Afghanistan, North Korea and the War Against Black America: A Comment on Need for Black Left Unity

September 14, 2017
Ajamu Baraka

“One of the mistakes that some political analysts make is to think that their enemies should be our enemies.” (Nelson Mandela in a response to question on Ted Koppel’s show during his first trip to the U.S.)

The Trump administration’s bellicosity in response to the delicate and dangerous situation with North Korea is just the latest, however crude, iteration of warmongering that has characterized U.S. geo-political polices beginning with the settler-state’s bloody march across the North American continent and continuing to the present. With the ascendancy of the U.S. as a global power after World War II, military intervention was buttressed with sophisticated counter-intelligence operations as central weapons to advance U.S. global dominance. However, the state’s use of military force and subversion took an even more qualitatively dangerous turn toward more militarism at the end of the Cold War when neo-liberalism and militarism converged as Full Spectrum Dominance, with bi-partisan support. Unrestrained by any countervailing global force, militarization, threats of war, and domestic repression dramatically exposed the strategy of the U.S. ruling circles and their junior partners in Europe to utilize force to advance and maintain their dominant position in the capitalist global order.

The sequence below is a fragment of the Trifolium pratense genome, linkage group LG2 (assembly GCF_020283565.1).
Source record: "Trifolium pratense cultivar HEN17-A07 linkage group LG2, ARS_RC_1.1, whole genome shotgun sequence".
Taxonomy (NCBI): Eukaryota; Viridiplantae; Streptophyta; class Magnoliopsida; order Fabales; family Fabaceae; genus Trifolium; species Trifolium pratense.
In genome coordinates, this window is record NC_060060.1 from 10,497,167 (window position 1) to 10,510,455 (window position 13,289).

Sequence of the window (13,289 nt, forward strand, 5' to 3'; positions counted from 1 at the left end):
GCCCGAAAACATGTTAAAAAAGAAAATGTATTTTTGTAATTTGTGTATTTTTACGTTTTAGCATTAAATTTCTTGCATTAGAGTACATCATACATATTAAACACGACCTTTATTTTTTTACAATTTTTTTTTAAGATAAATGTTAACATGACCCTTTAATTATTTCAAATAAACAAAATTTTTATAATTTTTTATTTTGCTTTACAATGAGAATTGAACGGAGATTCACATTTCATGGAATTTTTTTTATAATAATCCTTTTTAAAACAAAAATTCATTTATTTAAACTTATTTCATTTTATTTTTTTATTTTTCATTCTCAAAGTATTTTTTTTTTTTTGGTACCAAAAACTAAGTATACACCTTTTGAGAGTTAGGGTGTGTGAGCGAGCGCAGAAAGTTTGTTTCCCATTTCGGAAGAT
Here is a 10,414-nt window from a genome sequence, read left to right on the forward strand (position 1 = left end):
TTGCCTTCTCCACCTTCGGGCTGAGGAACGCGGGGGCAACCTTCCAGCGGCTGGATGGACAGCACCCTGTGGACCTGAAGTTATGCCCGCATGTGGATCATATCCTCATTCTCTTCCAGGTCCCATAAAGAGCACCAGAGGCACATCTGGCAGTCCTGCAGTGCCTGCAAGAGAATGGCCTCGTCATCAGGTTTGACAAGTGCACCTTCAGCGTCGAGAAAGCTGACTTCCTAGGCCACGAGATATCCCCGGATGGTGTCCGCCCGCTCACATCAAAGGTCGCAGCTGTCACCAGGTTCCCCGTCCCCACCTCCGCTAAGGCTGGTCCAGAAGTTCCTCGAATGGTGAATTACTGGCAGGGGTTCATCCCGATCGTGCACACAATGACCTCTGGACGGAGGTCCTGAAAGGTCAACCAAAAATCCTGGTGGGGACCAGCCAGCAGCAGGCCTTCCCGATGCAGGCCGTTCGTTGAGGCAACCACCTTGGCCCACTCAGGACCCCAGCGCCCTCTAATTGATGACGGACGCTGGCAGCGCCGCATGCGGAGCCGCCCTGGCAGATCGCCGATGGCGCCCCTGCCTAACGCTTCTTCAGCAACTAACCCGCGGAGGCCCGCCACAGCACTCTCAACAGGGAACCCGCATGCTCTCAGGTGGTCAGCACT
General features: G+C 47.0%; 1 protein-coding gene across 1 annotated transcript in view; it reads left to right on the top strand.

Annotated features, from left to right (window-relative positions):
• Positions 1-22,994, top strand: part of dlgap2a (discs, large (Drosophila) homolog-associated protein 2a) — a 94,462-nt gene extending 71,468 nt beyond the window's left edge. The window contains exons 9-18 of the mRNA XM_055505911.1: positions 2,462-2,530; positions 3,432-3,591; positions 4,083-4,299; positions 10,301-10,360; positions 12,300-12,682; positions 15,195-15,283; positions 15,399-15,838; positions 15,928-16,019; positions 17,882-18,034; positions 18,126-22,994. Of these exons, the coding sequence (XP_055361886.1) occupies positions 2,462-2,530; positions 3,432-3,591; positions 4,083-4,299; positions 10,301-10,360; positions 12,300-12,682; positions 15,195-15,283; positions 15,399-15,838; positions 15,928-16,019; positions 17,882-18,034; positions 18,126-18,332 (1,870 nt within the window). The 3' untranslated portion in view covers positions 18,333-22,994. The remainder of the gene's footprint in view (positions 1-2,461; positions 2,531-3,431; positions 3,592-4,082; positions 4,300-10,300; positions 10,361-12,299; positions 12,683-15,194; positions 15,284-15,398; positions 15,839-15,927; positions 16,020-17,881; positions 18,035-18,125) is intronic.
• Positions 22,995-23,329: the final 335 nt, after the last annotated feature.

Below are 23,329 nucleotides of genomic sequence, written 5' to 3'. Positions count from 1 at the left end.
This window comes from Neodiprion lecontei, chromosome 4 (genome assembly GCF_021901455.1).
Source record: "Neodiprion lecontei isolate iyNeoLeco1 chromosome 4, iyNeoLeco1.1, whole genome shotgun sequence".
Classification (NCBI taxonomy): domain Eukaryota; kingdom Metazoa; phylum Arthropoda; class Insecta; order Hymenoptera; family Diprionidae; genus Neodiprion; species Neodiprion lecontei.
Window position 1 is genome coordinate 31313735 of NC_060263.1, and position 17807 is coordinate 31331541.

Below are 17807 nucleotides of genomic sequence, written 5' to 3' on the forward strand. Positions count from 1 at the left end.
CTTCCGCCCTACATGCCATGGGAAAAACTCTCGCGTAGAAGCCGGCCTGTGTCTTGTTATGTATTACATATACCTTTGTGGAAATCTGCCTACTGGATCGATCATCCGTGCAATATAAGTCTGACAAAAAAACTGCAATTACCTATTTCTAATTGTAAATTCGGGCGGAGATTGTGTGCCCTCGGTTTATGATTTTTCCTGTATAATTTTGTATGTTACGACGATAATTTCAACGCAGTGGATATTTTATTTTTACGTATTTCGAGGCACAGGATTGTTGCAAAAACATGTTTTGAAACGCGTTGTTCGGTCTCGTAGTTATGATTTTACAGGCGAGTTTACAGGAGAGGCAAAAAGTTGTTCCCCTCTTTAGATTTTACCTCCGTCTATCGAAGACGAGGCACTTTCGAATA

The task for those of us who have historically been the victims during this 522-year-old nightmare of Western colonial/capitalist exploitation and systematic dehumanization is to make sure that we don’t confuse our interests and realities with the interests and agenda of the U.S./EU/NATO axis of domination. For the black liberation movement, we must be clear about our friends and our interests but even clearer about who our enemies are and their interests.

In just the last few weeks, the Trump administration has threatened military intervention in Venezuela; committed the U.S. to a never-ending war in Afghanistan; declared an escalation of the War on Black America with the lifting of the restrictions on select military equipment to domestic law enforcement agencies; and escalated tensions with North Korea (and by extension with China).

For the black left and broader black social movements it is important that we recognize 1) that the liberatory agenda of the black working class and poor is in direct opposition to the agenda of the white supremacist ruling class and the U.S. state no matter which one of the bourgeois parties is occupying the executive office; 2) that internationalism is at the center of the black radical tradition and that we have historically identified the U.S. as an oppressor nation and opposed imperialist moves against oppressed nations, and that we must continue to do so; 3) that the commitment of the U.S. war machine to maintain white ruling class power abroad mirrors the domestic war apparatus used to enforce the continued imprisonment of colonized peoples, including the national oppression of black people and the black working class and poor; and 4) that U.S. imperialist wars are always fought by the working class and poor and that we have a responsibility to make sure that our young people, and indeed no other group of young working class people, are tricked into believing that these wars are somehow honorable and reflect more than the naked greed of a rapacious, racist, parasitic oligarchy.